The reticence banks displayed when it came to discussing their use of TARP money bordered on the absurd. Most banks wouldn't even say why they were keeping the details secret.
"We're not sharing any other details. We're just not at this time," Wendy Walker, a spokeswoman for Dallas-based Comerica Inc. (CMA), which received $2.25-billion from the government, told The AP.

One didn't even want to say they wouldn't say, the wire service reported.

Heine, the New York Mellon spokesman who said he wouldn't share spending specifics, added: "I just would prefer if you wouldn't say that we're not going to discuss those details."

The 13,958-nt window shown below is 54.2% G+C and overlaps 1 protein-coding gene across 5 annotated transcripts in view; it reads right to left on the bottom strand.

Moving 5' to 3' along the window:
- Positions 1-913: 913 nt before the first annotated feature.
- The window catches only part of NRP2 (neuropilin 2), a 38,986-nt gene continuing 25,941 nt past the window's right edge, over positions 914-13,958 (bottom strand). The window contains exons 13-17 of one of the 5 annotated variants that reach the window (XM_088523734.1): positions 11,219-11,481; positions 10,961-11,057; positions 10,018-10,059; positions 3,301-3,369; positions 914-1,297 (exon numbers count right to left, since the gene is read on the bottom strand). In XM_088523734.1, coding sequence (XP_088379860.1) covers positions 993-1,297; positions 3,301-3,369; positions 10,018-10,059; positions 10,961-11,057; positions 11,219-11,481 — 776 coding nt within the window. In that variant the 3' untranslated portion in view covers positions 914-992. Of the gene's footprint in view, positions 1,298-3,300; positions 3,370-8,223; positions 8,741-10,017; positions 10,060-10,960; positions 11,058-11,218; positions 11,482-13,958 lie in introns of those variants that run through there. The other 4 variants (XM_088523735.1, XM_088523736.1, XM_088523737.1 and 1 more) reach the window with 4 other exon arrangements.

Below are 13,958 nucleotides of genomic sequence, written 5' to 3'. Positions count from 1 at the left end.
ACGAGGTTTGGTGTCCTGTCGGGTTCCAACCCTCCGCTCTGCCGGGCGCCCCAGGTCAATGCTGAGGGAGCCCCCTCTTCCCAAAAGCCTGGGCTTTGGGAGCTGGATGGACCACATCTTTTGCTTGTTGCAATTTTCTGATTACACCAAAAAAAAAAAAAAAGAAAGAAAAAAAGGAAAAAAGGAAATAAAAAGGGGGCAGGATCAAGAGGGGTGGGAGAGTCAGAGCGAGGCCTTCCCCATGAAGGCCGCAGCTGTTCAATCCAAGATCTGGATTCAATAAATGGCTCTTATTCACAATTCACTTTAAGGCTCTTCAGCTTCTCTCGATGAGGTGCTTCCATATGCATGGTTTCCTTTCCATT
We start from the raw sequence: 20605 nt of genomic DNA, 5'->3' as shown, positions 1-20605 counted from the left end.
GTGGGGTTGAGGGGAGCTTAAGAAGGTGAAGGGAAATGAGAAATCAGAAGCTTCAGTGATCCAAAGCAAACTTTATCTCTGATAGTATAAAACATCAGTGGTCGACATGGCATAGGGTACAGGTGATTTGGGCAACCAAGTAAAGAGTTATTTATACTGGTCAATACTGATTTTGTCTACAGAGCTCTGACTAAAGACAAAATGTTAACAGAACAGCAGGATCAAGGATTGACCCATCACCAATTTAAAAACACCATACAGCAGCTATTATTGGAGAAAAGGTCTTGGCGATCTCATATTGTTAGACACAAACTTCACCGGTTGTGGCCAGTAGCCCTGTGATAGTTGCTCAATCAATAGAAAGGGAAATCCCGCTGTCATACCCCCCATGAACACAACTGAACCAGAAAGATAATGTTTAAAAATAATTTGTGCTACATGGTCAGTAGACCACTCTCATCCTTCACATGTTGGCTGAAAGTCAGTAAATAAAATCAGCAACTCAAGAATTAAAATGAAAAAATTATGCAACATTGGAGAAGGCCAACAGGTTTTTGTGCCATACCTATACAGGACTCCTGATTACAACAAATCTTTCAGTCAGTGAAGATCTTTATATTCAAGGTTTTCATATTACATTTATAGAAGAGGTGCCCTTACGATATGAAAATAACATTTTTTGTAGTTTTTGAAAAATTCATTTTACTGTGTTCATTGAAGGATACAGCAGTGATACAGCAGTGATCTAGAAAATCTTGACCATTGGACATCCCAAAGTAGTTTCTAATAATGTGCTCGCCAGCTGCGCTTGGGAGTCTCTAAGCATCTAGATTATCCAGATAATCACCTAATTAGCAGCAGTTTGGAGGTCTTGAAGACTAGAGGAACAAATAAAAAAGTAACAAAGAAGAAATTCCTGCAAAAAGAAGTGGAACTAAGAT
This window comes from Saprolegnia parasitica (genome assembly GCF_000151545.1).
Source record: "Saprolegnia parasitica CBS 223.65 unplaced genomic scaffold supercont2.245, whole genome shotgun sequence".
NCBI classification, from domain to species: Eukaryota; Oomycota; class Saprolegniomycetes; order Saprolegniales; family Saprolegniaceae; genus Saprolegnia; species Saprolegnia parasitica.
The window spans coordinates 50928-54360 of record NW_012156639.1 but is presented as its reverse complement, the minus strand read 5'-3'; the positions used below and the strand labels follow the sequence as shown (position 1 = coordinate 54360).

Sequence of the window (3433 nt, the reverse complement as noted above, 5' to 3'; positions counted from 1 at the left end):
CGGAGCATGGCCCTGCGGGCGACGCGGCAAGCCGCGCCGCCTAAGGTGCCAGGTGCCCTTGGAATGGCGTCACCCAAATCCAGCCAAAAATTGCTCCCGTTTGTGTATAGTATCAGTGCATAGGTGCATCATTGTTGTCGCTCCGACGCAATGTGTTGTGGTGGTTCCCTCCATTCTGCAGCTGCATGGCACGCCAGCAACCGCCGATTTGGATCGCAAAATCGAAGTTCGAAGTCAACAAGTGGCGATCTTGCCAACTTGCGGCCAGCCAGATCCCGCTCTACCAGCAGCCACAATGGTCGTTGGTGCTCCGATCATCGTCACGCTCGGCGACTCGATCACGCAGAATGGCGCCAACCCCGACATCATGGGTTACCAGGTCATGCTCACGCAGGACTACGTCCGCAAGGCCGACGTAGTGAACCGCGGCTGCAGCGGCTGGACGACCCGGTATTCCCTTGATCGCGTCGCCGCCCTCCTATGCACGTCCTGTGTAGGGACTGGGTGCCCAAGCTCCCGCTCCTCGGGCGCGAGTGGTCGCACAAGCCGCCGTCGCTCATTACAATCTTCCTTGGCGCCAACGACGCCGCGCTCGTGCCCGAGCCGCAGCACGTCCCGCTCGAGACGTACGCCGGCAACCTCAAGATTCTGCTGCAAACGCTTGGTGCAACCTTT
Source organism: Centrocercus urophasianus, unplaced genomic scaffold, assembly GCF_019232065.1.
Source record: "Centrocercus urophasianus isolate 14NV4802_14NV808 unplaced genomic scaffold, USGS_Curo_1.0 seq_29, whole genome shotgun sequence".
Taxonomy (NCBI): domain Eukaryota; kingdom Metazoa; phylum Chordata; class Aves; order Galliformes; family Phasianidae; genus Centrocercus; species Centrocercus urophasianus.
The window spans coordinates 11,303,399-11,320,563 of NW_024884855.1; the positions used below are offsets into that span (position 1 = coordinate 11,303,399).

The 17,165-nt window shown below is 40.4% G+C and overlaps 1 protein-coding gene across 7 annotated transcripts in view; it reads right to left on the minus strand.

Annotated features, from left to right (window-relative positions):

Morgan Stanley (MS) offered to discuss the matter with reporters on condition of anonymity. When The AP refused, Morgan Stanley spokeswoman Carissa Ramirez sent the wire service an e-mail saying: "We are going to decline to comment on your story."

Lawmakers say they want to tighten restrictions on the second half of the TARP money, the yet-to-be-released block worth $350 billion. U.S. Treasury Secretary Henry M. "Hank" Paulson Jr. said the federal department is trying to build up its monitoring of bank spending.

"What we've been doing here is moving, I think, with lightning speed to put necessary programs in place, to develop them, implement them, and then we need to monitor them while we're doing this," Paulson said at a recent forum in New York. "So we're building this organization as we're going."

But that may all be too late, says Garrett, the New Jersey Republican congressman. Indeed, it's entirely possible that U.S. taxpayers will never get a clear answer on where hundreds of billions of dollars went.